At Hawthorn Time.
Bloomsbury. 2015. 280 pp.
ISBN 978 1 4088 5904 9.
"Here is where it all ends." These are the first words of the Prologue, which goes on to describe a horrifying car crash. So a shadow is cast over the rest of the book, a volume which, in many ways is an elegy and a lament. It is a lament for endings, nostalgia for times past, and regret for the things people do to each other and to the world around them.
As if to mitigate all this, and in marked contrast to the everyday, seemingly ordinary sadnesses in the lives of her characters, Melissa Harrison prefaces each chapter with notes of springtime blossoming and renewal. Old country names are used—"Borage, self-heal, first wild clematis flowers (old-man's beard, travellers joy)"— and the writer of the notes is immersed in the land and sees things most people rarely notice: "Avens, dog's mercury, harebells, vetch. Otter spoor by the river." I did not realize until the end of the book that these notes and the Prologue and Epilogue are provided by Jack, an itinerant man who wants only to keep travelling, taking occasional farm work and living as best he can off the land. He seeks out the old by-ways and remembers old customs. He knows the land, knows its creatures, knows things about its past, and sees the changes that have happened and are still happening. He remembers "the graceful elms. So did the rooks: you could hear the loss in their chatter still," but seeing "fugitive" new growth all around him, he is hopeful that one day they might return. "It was something Jack tried to believe."
But Jack's way-of-life is threatened by land-owners who suspect him of poaching and want to move him on, by police who will arrest him for vagrancy, and by house-holders who treat any unkempt stranger with suspicion.
Two of these house-holders are Howard and Kitty. New to the village after a life spent in London, they are strangers to country ways. Kitty has always dreamed of living in the country so that she can immerse herself in her art. But she finds this more difficult than she expects, until a chance meeting with Jack changes the way she looks at things and she sees beyond the conventional prettiness and finds freshness and inspiration in the ordinary things about her. The "brutal footing of a pylon, the way it was anchored in cow shit and dandelions." Howard immerses himself in his antique-radio-collecting hobby but yearns for London and finds it hard to fit in. Their marriage was already troubled, but by letting Kitty follow her dream, Howard hoped to repair it. For the visit of their grown-up children, they maintain a fragile pretence of togetherness, but this cannot last.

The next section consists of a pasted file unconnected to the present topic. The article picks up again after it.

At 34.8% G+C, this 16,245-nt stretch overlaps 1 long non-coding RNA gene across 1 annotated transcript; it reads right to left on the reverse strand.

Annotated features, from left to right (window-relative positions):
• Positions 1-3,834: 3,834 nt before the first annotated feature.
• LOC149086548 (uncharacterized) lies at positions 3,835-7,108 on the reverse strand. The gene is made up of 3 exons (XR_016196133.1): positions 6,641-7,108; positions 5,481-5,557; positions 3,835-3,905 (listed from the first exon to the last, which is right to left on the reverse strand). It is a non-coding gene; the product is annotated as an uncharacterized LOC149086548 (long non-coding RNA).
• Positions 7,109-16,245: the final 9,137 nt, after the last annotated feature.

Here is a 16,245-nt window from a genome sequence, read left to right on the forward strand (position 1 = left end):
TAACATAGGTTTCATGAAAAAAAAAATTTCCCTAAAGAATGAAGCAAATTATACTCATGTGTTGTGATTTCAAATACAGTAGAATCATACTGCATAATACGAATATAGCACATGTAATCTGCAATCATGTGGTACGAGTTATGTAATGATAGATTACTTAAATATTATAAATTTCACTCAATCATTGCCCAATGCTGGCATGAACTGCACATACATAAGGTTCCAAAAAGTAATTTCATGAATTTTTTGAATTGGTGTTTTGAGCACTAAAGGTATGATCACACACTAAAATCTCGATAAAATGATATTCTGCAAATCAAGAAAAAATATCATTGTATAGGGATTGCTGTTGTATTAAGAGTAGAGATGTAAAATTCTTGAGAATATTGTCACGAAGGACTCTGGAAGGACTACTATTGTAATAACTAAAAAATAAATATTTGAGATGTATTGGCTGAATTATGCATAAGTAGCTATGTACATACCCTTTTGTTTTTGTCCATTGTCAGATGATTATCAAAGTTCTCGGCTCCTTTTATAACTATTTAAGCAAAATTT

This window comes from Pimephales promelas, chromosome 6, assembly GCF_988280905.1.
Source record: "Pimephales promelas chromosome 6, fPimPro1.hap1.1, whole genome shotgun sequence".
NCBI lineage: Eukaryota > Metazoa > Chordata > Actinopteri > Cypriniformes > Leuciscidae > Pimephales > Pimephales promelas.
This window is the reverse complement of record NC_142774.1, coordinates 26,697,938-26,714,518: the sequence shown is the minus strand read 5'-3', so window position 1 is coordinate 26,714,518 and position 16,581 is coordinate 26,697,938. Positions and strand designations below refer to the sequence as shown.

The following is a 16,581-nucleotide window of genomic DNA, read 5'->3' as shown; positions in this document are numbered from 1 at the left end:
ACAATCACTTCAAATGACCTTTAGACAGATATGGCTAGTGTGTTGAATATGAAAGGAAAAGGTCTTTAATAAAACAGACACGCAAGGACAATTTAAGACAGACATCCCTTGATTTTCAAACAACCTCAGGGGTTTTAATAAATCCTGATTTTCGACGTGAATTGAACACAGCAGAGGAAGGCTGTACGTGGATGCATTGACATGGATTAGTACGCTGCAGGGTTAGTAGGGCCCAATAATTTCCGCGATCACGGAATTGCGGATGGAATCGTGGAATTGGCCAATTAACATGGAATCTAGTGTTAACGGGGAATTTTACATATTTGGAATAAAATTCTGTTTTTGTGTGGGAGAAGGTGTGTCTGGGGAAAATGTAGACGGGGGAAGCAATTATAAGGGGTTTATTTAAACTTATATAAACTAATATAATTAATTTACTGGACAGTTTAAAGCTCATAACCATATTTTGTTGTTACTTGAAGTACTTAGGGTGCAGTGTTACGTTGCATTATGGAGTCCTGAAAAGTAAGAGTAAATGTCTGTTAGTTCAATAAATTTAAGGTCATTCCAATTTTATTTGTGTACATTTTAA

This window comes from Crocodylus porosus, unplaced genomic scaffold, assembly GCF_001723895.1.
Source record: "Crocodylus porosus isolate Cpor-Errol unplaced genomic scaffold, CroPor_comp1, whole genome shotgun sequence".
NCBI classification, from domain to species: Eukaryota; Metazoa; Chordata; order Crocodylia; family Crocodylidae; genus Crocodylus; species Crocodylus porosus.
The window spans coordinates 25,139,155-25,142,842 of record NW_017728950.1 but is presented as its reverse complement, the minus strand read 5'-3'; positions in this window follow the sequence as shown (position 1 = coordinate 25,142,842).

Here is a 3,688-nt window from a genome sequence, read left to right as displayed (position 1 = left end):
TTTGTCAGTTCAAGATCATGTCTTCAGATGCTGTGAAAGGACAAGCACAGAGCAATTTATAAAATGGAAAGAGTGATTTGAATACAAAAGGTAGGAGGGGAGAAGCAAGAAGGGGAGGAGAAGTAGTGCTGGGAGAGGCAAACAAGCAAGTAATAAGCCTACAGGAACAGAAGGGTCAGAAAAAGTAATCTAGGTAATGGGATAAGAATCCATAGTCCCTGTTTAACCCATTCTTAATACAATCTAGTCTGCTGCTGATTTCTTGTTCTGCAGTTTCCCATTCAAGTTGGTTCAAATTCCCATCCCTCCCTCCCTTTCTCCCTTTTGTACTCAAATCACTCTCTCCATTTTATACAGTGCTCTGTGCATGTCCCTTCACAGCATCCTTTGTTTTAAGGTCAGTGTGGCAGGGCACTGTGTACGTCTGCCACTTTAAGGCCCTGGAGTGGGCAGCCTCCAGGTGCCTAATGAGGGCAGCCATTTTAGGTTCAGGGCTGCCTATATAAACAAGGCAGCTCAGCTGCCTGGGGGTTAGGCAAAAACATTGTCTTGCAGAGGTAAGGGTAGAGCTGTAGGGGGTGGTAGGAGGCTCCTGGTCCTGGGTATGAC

Jamie, a local teenager, lives with his father and his mildly mentally disturbed mother. He works at a big, soul-less local goods depot and also has a Saturday job in a bakery in order to pay for the rebuilding and renovation of an old Corsa car, which is his obsession. His friend, Alex, with whom he has shared much of his life, has suddenly and unexpectedly moved from the next-door farm with his mother and sister, and from early in this book we know that Alex's father has subsequently killed himself.
For Jamie's grandfather, change is unnerving. His past and present are beginning to merge into each other as his memory becomes unreliable. Once a farmhand, then a prisoner-of-war, then a survivor returning to a very different post-war world to work in a factory, he is always longing to go back to the land. His sudden disappearance precipitates the dramatic ending of this book.
Through other villagers and farmers, we learn something of country life: the changes in farming practices and crops, the influx of farm-laborers from Easter European countries, the modified Rogation Day "Beating the Bounds" ritual (which Kitty and Howard attend to try to fit into the village community), the gossip and the rumor.
Melissa Harrison writes compassionately and movingly about her people and about the universal need to belong to the land, the community, and to each other. Nature is a strong presence in this book: birds, flowers, smells, colors, and traditions, ever changing and ever renewing. Small details of springtime abundance pervade the book, but Harrison is also realistic about the fragility of nature and of life. The tiny bruised hawthorn petals in the treads of the wrecked car, which are the final image of the book, beautifully convey her love and her concern.
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